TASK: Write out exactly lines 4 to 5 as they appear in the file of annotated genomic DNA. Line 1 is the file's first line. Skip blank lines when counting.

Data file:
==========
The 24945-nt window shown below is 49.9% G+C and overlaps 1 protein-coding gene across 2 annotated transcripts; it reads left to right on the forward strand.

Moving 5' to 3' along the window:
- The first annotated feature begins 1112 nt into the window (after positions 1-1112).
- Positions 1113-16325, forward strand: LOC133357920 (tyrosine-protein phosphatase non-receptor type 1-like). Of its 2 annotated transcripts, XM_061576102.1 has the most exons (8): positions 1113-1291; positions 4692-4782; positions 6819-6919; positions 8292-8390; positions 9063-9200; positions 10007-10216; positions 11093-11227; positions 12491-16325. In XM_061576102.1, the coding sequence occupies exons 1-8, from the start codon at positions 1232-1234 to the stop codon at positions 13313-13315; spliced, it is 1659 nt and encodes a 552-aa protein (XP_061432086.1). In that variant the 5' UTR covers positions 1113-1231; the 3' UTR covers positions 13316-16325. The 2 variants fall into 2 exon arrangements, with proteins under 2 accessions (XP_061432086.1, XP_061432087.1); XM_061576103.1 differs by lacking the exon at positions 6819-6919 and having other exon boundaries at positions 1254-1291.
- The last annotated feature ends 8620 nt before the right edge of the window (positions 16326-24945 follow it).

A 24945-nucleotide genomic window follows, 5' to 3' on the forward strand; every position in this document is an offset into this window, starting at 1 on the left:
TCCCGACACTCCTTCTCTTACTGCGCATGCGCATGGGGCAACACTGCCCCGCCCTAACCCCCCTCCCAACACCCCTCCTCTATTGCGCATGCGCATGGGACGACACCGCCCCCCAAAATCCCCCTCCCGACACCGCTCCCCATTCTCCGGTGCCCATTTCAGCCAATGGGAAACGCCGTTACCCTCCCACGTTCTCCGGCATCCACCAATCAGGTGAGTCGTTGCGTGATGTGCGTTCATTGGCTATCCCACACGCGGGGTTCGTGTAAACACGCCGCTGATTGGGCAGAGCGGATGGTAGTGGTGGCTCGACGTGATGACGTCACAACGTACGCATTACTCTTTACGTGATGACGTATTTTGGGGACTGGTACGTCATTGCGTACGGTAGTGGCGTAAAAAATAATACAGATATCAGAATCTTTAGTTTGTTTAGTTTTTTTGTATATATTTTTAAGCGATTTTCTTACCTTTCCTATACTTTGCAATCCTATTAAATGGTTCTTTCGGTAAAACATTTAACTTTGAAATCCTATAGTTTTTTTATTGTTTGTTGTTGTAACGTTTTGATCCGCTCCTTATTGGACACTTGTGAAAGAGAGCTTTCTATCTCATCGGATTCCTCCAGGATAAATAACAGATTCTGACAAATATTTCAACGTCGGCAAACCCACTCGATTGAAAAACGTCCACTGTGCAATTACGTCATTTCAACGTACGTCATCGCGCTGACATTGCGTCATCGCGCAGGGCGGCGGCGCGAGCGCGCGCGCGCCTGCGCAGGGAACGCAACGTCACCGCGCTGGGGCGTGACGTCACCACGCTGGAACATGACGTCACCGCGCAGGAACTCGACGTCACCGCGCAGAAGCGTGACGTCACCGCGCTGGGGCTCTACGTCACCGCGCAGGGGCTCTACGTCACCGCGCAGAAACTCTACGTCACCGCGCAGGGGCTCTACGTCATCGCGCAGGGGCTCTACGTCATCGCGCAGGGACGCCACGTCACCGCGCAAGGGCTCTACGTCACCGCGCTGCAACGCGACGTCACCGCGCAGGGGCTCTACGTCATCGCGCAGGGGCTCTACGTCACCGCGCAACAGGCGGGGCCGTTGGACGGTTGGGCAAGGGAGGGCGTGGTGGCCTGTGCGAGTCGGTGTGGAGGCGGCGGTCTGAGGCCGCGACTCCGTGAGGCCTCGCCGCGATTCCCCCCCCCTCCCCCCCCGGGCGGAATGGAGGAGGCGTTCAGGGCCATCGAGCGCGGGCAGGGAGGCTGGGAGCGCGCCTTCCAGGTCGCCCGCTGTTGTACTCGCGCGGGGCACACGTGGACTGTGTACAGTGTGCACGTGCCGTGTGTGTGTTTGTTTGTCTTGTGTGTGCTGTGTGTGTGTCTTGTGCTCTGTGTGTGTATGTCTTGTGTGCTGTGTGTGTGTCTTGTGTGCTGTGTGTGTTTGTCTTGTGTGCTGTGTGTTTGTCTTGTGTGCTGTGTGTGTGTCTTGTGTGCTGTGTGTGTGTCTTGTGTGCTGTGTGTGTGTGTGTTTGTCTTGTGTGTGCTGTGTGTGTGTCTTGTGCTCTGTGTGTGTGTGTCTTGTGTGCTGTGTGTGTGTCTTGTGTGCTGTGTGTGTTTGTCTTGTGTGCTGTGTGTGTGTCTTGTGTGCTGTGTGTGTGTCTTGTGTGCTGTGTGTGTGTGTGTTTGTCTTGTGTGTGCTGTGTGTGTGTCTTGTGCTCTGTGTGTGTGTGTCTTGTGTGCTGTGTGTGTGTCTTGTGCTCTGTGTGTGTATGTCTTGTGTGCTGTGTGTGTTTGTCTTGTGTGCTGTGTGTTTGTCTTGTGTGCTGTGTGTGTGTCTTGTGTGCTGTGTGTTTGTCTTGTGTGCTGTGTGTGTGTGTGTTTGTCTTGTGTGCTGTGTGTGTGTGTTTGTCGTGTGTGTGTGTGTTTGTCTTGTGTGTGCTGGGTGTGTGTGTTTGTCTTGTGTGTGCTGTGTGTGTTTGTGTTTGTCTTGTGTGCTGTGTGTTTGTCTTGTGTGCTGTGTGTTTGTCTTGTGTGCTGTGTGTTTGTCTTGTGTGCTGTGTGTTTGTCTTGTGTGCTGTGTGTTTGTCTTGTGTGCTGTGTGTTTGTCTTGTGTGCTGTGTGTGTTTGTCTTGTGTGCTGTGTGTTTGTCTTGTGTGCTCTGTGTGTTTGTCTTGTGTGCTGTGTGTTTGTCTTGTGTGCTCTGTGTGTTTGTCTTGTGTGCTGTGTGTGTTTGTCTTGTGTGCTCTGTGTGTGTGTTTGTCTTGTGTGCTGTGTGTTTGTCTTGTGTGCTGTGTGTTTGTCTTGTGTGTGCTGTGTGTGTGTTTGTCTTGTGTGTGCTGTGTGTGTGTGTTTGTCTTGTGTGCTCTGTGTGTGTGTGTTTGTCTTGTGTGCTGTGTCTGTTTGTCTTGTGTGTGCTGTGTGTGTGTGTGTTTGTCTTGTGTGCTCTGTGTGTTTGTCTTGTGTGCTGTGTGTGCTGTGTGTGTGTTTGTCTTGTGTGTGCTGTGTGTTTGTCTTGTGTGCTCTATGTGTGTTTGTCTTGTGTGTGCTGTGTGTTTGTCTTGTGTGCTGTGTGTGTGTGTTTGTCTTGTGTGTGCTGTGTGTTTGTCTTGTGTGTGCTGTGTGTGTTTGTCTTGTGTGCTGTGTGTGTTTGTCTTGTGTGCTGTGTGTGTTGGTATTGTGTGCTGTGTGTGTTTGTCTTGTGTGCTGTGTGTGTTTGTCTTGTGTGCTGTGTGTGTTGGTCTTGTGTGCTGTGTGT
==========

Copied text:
- Positions 1113-16325, forward strand: LOC133357920 (tyrosine-protein phosphatase non-receptor type 1-like). Of its 2 annotated transcripts, XM_061576102.1 has the most exons (8): positions 1113-1291; positions 4692-4782; positions 6819-6919; positions 8292-8390; positions 9063-9200; positions 10007-10216; positions 11093-11227; positions 12491-16325. In XM_061576102.1, the coding sequence occupies exons 1-8, from the start codon at positions 1232-1234 to the stop codon at positions 13313-13315; spliced, it is 1659 nt and encodes a 552-aa protein (XP_061432086.1). In that variant the 5' UTR covers positions 1113-1231; the 3' UTR covers positions 13316-16325. The 2 variants fall into 2 exon arrangements, with proteins under 2 accessions (XP_061432086.1, XP_061432087.1); XM_061576103.1 differs by lacking the exon at positions 6819-6919 and having other exon boundaries at positions 1254-1291.
- The last annotated feature ends 8620 nt before the right edge of the window (positions 16326-24945 follow it).